Stephen Brackett continually gives back to the music community that nurtured him his entire life through his inherent gifts of arts, education, and activism. Stephen’s lifelong devotion to social change through music paid off with Colorado’s New Music Ambassador’s appointed honor. Gov. Jared Polis and the Colorado Creative Industries Office, part of the Colorado Office of Economic Development and International Trade (OEDIT), awarded Stephen the uniquely Colorado position on Oct. 15, 2020, via Zoom and live on Facebook. COVID-19 postponed the event, initially scheduled for mid-March. One of Stephen’s first programs, MiC, opens to new cohorts this month.
According to the (OEDIT), Arts and culture account for $15.6 billion and 4.5% of the state’s gross domestic product, more than mining or transportation. Music comprises one of Colorado’s top five creative industry clusters by employment and growth, as well. The Colorado Music Ambassador program is a partnership supported by Take Note Colorado, Youth on Record, and Colorado Creative Industries. Stephen is the second person to hold this position. The first was Shawn King, the drummer of DeVotchKa. Shawn primarily focused his initiatives to encourage Colorado companies to license music made in Colorado through the Colorado Music Licensing Project.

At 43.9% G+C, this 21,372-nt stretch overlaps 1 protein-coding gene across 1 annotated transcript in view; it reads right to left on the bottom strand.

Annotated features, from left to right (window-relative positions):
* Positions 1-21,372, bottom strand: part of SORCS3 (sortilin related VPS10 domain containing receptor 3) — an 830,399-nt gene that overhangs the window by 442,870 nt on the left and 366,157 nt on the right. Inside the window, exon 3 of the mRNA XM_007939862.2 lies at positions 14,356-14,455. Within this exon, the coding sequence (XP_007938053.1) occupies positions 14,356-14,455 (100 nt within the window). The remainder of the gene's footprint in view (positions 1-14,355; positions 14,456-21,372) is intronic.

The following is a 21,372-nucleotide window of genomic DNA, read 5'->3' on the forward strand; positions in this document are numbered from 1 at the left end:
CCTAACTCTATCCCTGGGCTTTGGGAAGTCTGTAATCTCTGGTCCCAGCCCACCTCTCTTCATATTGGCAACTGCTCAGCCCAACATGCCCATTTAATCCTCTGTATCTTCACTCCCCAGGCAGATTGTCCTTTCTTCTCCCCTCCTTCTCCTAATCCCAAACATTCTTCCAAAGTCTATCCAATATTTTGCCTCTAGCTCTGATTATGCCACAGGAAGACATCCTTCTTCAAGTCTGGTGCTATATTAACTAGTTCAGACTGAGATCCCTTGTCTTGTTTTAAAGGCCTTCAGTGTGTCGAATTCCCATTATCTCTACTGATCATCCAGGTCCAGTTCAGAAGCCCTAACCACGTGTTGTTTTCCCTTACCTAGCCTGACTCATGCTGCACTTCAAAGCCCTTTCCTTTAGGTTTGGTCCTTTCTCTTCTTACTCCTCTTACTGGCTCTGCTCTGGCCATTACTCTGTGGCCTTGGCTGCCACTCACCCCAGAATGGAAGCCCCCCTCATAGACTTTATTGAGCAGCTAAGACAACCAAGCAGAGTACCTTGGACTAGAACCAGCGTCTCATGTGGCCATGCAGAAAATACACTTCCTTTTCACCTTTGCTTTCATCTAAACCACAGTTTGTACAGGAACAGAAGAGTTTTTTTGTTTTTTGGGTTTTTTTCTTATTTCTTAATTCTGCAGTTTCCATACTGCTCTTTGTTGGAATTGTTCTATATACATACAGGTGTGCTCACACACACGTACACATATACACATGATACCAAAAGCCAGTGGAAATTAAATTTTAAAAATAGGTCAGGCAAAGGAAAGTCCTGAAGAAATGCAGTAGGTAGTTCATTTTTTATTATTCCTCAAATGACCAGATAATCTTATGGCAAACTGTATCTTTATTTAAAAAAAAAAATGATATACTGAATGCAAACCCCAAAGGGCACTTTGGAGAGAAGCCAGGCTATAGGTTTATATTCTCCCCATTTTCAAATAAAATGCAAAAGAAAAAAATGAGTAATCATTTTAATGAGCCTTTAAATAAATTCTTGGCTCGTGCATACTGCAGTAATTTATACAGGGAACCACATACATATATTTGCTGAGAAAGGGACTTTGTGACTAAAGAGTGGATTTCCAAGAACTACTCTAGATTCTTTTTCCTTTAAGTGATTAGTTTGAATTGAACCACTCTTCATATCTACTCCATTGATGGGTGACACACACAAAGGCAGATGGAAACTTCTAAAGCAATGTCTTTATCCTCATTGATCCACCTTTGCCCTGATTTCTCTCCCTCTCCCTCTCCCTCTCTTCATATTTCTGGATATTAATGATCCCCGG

“I think myself and the music ambassador before me, Shawn King, were named as such with the hopes that we would actually put a lot of energy and effort into listening and figuring out what are some needs of the music community of this state. What are some things that the music community, the state is already doing?” says Stephen. “How do we amplify those contributions? And then, how do we, at the same time, be able to rely on the expertise of these musicians throughout the state on the needs of the other communities, and not just an artistic need, but one of the beautiful things about music is that it really is part of our cultural fabric? So that means musicians are there, and they have a very different view, but usually are very connected to what’s going on in their communities.”
It is primarily up to Stephen to define the music ambassador’s role and suss out programs to support the Colorado music ecosystem. Stephen brings over a decade of Colorado musicianship and education rooted deep in the Front Range to this role. He was born and raised in Denver. He studied philosophy at Colorado State University. He has traveled the globe using music as a force for change with The Flobots, a band he co-founded in 2005. In 2008, Stephen co-founded the nonprofit Youth on Record to empower Colorado’s youth to achieve their academic, artistic, and personal best.
Since the appointment, Stephen has listened to the musicians and created new programs to support the current creative economy. Stephen is finding alternative ways for musicians to have gigs and get paid. He is taking the skills he has cultivated as an educator and as a licensed teacher and passing them along to Colorado’s music community.